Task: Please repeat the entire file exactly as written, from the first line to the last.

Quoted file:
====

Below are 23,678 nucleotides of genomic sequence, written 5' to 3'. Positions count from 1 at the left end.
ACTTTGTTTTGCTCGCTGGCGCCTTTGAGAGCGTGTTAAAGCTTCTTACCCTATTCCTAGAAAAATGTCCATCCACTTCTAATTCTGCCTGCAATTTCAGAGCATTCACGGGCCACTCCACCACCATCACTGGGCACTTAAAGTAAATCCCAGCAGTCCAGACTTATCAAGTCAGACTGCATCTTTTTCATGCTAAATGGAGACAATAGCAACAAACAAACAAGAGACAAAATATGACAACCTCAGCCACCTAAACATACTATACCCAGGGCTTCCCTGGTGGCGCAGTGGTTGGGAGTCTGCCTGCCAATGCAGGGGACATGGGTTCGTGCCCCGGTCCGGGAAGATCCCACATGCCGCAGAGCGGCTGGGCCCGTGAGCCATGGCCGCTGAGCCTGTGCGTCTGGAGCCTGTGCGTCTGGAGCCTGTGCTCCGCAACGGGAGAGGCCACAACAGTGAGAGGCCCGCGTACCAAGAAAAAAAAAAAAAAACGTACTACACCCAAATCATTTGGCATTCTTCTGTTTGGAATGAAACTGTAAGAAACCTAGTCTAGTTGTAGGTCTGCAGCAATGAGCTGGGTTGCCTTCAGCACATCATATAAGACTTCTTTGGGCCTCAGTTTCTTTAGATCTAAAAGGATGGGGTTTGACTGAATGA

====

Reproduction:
Below are 23,678 nucleotides of genomic sequence, written 5' to 3'. Positions count from 1 at the left end.
ACTTTGTTTTGCTCGCTGGCGCCTTTGAGAGCGTGTTAAAGCTTCTTACCCTATTCCTAGAAAAATGTCCATCCACTTCTAATTCTGCCTGCAATTTCAGAGCATTCACGGGCCACTCCACCACCATCACTGGGCACTTAAAGTAAATCCCAGCAGTCCAGACTTATCAAGTCAGACTGCATCTTTTTCATGCTAAATGGAGACAATAGCAACAAACAAACAAGAGACAAAATATGACAACCTCAGCCACCTAAACATACTATACCCAGGGCTTCCCTGGTGGCGCAGTGGTTGGGAGTCTGCCTGCCAATGCAGGGGACATGGGTTCGTGCCCCGGTCCGGGAAGATCCCACATGCCGCAGAGCGGCTGGGCCCGTGAGCCATGGCCGCTGAGCCTGTGCGTCTGGAGCCTGTGCGTCTGGAGCCTGTGCTCCGCAACGGGAGAGGCCACAACAGTGAGAGGCCCGCGTACCAAGAAAAAAAAAAAAAAACGTACTACACCCAAATCATTTGGCATTCTTCTGTTTGGAATGAAACTGTAAGAAACCTAGTCTAGTTGTAGGTCTGCAGCAATGAGCTGGGTTGCCTTCAGCACATCATATAAGACTTCTTTGGGCCTCAGTTTCTTTAGATCTAAAAGGATGGGGTTTGACTGAATGA